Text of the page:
Our community will remember Hakob’s courage, kindness, and his positive approach to life. His professor dedicated the syllabus of the Advanced Econometrics course to the memory of Hakob so that future generations will know about Hakob and his bravery.

Shavarsh Muradyan was a beloved member of the AUA community and a hero for his country. He was enrolled in the English and Communications Program. Participating in the 2016 April War, he got injured and was awarded three medals upon his return: “Marshal Baghramyan,” “Aghbyur Serob,” and a commemorative medal from the Ministry of Defense of the Republic of Armenia. In 2017, with joy and excitement Shavarsh returned back to AUA to continue his education and become a qualified professional to continue making an impact in Armenia. Being the hero he was, he volunteered to go to the front line as the 2020 conflict escalated into a war, and continued to fight for his homeland. Even from the front line, he continued to serve his country with high spirits. His passing is a huge loss for our community and country. We will always remember Shavarsh and we will honor his memory. We will remember him for his bright smile that lit up the hallways at AUA, for his passion for Armenia, for his kindness, and we will remember his love and commitment to education. 

Davit Uzunyan started his AUA journey in 2018 in our BAB program. After completing two semesters, he was conscripted to the army in the summer of 2019. Davit was a treasure both in and out of the classroom. He was an avid footballer who enjoyed participating in tournaments with his team. He was incredibly smart and mature for his age, treating everyone he met with grace and politeness. He was very quiet and shy but he spoke with intention and carried himself with dignity. It was as if Davit knew he had a bigger purpose in life than most. Davit sacrificed himself protecting his people and his nation. He heroically defended his homeland until his very last moment, as leader of their position. He will always be remembered as a hero.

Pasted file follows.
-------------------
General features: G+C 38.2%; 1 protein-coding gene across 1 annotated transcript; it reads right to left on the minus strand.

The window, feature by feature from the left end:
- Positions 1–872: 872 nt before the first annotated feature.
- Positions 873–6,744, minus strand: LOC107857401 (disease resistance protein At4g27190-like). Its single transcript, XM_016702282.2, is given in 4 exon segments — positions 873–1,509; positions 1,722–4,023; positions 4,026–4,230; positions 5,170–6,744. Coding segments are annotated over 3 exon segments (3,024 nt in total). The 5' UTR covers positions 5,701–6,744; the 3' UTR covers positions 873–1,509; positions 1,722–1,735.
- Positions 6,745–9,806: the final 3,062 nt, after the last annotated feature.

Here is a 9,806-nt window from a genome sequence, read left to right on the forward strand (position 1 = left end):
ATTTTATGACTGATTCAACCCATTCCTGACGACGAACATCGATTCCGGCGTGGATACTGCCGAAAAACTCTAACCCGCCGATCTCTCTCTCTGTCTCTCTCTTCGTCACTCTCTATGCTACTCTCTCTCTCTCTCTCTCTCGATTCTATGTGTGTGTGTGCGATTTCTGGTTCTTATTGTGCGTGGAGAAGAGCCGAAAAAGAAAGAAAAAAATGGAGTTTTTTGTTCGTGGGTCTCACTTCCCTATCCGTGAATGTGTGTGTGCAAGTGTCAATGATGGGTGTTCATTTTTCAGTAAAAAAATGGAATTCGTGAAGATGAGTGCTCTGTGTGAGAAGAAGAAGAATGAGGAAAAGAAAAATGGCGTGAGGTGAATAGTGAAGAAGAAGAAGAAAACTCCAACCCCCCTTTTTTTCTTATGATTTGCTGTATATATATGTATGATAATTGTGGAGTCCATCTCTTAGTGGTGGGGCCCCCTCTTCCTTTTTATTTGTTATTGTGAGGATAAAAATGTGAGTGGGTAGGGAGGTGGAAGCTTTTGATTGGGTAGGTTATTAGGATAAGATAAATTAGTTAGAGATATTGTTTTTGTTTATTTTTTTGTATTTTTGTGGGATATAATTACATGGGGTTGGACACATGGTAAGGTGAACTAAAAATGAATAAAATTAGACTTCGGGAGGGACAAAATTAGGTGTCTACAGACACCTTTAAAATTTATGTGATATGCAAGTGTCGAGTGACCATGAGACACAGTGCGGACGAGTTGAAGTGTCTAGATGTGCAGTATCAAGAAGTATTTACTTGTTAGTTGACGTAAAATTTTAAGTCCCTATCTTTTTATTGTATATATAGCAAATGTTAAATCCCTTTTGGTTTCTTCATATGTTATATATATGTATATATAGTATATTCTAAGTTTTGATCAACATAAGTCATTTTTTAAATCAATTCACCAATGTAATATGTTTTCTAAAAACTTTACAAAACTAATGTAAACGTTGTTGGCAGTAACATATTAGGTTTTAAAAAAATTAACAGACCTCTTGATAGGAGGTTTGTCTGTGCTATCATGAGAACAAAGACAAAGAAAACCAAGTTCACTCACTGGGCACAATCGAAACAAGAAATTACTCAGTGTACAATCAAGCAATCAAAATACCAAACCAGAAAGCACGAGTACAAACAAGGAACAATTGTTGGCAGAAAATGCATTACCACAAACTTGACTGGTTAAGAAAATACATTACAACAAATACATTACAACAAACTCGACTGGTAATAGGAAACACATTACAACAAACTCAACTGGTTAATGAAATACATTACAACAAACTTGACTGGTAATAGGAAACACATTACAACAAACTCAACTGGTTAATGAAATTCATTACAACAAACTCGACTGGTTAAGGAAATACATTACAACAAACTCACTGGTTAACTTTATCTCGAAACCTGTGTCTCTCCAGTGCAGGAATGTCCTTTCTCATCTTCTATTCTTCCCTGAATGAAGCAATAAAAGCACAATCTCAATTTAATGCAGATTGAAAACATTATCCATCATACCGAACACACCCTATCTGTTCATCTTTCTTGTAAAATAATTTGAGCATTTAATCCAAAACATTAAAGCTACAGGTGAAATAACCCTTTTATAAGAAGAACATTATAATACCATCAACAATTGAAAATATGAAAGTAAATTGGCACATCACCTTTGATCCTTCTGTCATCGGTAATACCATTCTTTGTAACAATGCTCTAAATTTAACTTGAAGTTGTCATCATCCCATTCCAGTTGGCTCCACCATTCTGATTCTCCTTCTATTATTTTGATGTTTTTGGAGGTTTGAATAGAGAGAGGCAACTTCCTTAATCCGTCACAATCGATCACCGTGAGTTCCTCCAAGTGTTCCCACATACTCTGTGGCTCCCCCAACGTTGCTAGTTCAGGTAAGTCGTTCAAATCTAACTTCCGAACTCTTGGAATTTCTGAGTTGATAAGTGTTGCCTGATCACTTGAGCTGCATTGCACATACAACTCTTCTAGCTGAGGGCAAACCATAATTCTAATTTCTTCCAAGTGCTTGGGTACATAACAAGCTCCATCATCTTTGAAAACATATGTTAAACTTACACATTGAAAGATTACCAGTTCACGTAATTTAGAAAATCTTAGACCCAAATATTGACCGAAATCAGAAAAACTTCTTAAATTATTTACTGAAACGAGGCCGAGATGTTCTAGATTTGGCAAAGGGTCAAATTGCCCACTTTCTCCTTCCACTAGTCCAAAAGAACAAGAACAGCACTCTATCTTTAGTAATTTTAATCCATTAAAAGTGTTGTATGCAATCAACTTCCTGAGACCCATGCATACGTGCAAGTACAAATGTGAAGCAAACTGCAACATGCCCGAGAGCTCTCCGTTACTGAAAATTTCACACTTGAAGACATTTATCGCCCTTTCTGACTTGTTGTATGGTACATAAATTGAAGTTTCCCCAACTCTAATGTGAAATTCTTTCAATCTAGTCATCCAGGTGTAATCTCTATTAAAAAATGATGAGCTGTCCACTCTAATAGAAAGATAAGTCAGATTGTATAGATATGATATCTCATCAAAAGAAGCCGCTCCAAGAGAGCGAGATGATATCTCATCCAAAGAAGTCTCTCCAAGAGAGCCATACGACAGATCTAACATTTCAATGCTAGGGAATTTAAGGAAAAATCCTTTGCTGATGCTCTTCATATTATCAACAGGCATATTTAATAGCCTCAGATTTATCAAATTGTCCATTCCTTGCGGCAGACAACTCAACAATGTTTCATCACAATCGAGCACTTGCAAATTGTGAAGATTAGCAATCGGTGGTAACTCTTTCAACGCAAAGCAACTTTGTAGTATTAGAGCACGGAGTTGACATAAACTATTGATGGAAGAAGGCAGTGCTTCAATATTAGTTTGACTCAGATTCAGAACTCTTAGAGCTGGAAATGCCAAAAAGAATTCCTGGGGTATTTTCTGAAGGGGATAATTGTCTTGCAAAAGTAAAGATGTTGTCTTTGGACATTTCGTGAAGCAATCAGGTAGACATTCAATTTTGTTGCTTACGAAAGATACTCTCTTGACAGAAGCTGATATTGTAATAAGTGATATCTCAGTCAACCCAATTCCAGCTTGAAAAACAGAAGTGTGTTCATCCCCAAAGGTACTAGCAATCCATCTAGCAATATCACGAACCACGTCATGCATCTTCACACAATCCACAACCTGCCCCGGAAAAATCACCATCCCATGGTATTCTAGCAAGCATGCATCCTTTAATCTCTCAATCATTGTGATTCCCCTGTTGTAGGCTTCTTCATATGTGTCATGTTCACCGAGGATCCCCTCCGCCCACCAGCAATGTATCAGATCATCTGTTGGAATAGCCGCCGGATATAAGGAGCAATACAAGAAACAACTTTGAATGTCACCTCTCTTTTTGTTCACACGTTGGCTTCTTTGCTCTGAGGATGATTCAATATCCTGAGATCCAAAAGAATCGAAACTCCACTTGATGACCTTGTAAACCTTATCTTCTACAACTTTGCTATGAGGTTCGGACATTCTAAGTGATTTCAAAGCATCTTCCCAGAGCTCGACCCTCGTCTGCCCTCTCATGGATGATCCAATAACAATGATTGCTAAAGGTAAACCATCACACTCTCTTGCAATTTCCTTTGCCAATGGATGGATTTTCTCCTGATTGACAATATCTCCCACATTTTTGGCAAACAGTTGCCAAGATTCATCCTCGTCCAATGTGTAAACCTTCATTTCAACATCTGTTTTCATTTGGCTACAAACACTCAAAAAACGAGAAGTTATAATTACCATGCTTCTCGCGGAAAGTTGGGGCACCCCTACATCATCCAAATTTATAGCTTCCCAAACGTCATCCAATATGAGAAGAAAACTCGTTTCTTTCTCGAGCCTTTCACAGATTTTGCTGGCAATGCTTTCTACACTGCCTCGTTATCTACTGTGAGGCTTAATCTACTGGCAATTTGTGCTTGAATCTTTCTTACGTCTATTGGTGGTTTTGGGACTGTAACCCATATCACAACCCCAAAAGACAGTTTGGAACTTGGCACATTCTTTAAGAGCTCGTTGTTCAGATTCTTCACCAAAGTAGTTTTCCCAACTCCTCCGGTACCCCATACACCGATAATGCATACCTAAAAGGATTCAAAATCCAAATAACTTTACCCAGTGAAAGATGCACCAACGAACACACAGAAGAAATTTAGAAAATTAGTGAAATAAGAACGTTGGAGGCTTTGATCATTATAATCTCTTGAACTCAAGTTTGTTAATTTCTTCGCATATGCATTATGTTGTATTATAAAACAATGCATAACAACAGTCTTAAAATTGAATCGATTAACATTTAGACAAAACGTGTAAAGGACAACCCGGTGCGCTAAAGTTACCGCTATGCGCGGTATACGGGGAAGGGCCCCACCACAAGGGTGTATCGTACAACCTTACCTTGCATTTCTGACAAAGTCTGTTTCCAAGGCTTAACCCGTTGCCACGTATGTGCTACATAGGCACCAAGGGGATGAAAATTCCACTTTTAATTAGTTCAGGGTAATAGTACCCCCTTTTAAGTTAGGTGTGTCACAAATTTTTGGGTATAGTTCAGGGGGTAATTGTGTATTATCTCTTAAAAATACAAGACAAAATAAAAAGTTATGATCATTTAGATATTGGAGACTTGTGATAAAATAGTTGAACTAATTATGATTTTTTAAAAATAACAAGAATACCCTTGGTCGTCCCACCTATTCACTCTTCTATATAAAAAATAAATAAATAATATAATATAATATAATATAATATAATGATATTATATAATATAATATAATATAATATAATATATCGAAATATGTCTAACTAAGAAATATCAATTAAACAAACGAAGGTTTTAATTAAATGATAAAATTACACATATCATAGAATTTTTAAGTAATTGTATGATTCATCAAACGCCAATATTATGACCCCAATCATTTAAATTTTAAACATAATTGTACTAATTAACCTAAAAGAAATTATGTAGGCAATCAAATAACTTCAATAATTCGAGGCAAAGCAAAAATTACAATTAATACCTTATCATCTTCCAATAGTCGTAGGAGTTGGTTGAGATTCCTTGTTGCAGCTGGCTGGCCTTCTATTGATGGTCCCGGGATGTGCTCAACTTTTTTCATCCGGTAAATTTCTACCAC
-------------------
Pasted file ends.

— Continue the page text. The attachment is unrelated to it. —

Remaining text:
Davit Virabyan was a freshman in our BAB program. He started his journey at AUA in Fall 2019 and was conscripted at the end of the semester after having successfully completed one semester at AUA. We will always remember Davit, our hero, through his kindness and love for life. He was a vibrant, gracious, and determined young man, supportive of his friends, considerate toward his instructors, and immersed in his learning. His warm eyes and infectious smile made others happy just to be around him. An essay he wrote in his freshman seminar class began with words that he lived by, "We should appreciate every moment and trifle in our life."

Davit served his country with a great sense of honor and responsibility. His last moments were spent defending his homeland and his people. On October 12, 2020, we shared the devastating news that his name was listed in the Artsakh Defence Army’s official list of servicemen fallen in action. While Davit's name was amongst those soldiers killed in action, his body had not been found. The entire AUA community was praying that through some miracle, our Davit would be found, alive and well. Davit's father heroically volunteered and fought with the Armenian Armed Forces until the ceasefire. Afterward, he joined search parties and was able to bring home a few personal belongings of Davit. After many gruelling months of devastating hardship, Davit's remains were officially identified on Friday, March 5, as one of 106 fallen soldiers. Davit was tragically martyred in early October in the region of Jrakan (Jabrayil).

His passing is a huge loss for our nation and community. His memory will live on in victory and peace. Below are a few words from Davit’s essay from his freshman seminar class:

"This mentality of 'the last day' makes people kinder and more appreciative of life and moments of happiness they would not otherwise notice. We should all realize that appreciating every second of our life is the most sensible thing we can do." -Davit Virabyan